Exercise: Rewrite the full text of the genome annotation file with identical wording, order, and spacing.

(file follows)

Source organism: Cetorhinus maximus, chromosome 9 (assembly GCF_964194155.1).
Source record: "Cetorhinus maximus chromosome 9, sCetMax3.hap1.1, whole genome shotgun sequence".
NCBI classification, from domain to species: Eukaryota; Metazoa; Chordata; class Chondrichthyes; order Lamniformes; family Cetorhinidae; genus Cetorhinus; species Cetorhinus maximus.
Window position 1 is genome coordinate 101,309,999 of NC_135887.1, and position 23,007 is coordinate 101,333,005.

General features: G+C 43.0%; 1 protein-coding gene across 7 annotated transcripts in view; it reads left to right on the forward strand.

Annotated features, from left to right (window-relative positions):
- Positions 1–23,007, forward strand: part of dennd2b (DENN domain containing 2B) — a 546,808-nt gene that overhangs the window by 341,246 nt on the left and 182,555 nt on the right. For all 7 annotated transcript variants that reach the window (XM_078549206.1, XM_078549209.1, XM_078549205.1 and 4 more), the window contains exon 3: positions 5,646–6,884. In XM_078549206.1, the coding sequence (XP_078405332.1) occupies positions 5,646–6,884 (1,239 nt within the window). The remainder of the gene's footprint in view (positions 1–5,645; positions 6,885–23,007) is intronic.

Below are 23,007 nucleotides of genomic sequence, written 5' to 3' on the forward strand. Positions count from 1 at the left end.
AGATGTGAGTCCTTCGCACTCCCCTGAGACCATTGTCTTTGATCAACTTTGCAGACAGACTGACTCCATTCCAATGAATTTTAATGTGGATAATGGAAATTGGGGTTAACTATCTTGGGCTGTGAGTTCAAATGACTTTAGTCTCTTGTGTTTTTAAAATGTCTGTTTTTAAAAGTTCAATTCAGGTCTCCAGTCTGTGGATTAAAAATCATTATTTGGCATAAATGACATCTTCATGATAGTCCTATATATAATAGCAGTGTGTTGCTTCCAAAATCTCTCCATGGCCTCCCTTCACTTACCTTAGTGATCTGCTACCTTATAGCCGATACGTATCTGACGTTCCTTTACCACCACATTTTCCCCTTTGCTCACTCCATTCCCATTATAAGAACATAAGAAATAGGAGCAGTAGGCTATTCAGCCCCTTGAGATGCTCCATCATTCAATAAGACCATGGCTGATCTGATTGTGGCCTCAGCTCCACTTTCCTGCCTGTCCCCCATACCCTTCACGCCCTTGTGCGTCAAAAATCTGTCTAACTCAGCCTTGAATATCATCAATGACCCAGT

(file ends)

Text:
Source organism: Cetorhinus maximus, chromosome 9 (assembly GCF_964194155.1).
Source record: "Cetorhinus maximus chromosome 9, sCetMax3.hap1.1, whole genome shotgun sequence".
NCBI classification, from domain to species: Eukaryota; Metazoa; Chordata; class Chondrichthyes; order Lamniformes; family Cetorhinidae; genus Cetorhinus; species Cetorhinus maximus.
Window position 1 is genome coordinate 101,309,999 of NC_135887.1, and position 23,007 is coordinate 101,333,005.

General features: G+C 43.0%; 1 protein-coding gene across 7 annotated transcripts in view; it reads left to right on the forward strand.

Annotated features, from left to right (window-relative positions):
- Positions 1–23,007, forward strand: part of dennd2b (DENN domain containing 2B) — a 546,808-nt gene that overhangs the window by 341,246 nt on the left and 182,555 nt on the right. For all 7 annotated transcript variants that reach the window (XM_078549206.1, XM_078549209.1, XM_078549205.1 and 4 more), the window contains exon 3: positions 5,646–6,884. In XM_078549206.1, the coding sequence (XP_078405332.1) occupies positions 5,646–6,884 (1,239 nt within the window). The remainder of the gene's footprint in view (positions 1–5,645; positions 6,885–23,007) is intronic.

Below are 23,007 nucleotides of genomic sequence, written 5' to 3' on the forward strand. Positions count from 1 at the left end.
AGATGTGAGTCCTTCGCACTCCCCTGAGACCATTGTCTTTGATCAACTTTGCAGACAGACTGACTCCATTCCAATGAATTTTAATGTGGATAATGGAAATTGGGGTTAACTATCTTGGGCTGTGAGTTCAAATGACTTTAGTCTCTTGTGTTTTTAAAATGTCTGTTTTTAAAAGTTCAATTCAGGTCTCCAGTCTGTGGATTAAAAATCATTATTTGGCATAAATGACATCTTCATGATAGTCCTATATATAATAGCAGTGTGTTGCTTCCAAAATCTCTCCATGGCCTCCCTTCACTTACCTTAGTGATCTGCTACCTTATAGCCGATACGTATCTGACGTTCCTTTACCACCACATTTTCCCCTTTGCTCACTCCATTCCCATTATAAGAACATAAGAAATAGGAGCAGTAGGCTATTCAGCCCCTTGAGATGCTCCATCATTCAATAAGACCATGGCTGATCTGATTGTGGCCTCAGCTCCACTTTCCTGCCTGTCCCCCATACCCTTCACGCCCTTGTGCGTCAAAAATCTGTCTAACTCAGCCTTGAATATCATCAATGACCCAGT